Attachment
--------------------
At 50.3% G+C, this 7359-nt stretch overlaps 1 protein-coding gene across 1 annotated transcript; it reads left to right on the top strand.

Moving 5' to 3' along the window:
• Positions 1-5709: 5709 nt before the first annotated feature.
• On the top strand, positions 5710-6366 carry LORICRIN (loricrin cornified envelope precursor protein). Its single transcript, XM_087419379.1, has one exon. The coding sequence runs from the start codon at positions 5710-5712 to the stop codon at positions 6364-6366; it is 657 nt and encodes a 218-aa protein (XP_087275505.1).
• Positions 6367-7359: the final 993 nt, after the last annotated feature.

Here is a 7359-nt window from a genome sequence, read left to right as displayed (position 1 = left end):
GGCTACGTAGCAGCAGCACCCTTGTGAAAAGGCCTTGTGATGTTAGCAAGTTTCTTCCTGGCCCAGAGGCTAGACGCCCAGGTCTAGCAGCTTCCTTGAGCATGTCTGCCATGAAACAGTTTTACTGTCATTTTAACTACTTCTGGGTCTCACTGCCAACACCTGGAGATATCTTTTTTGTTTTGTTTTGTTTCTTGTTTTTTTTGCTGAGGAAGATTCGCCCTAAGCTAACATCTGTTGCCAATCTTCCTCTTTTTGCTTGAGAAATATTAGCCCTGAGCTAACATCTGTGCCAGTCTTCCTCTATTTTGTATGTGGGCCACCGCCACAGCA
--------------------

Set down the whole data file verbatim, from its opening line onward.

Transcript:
At 50.3% G+C, this 7359-nt stretch overlaps 1 protein-coding gene across 1 annotated transcript; it reads left to right on the top strand.

Moving 5' to 3' along the window:
• Positions 1-5709: 5709 nt before the first annotated feature.
• On the top strand, positions 5710-6366 carry LORICRIN (loricrin cornified envelope precursor protein). Its single transcript, XM_087419379.1, has one exon. The coding sequence runs from the start codon at positions 5710-5712 to the stop codon at positions 6364-6366; it is 657 nt and encodes a 218-aa protein (XP_087275505.1).
• Positions 6367-7359: the final 993 nt, after the last annotated feature.

Here is a 7359-nt window from a genome sequence, read left to right as displayed (position 1 = left end):
GGCTACGTAGCAGCAGCACCCTTGTGAAAAGGCCTTGTGATGTTAGCAAGTTTCTTCCTGGCCCAGAGGCTAGACGCCCAGGTCTAGCAGCTTCCTTGAGCATGTCTGCCATGAAACAGTTTTACTGTCATTTTAACTACTTCTGGGTCTCACTGCCAACACCTGGAGATATCTTTTTTGTTTTGTTTTGTTTCTTGTTTTTTTTGCTGAGGAAGATTCGCCCTAAGCTAACATCTGTTGCCAATCTTCCTCTTTTTGCTTGAGAAATATTAGCCCTGAGCTAACATCTGTGCCAGTCTTCCTCTATTTTGTATGTGGGCCACCGCCACAGCA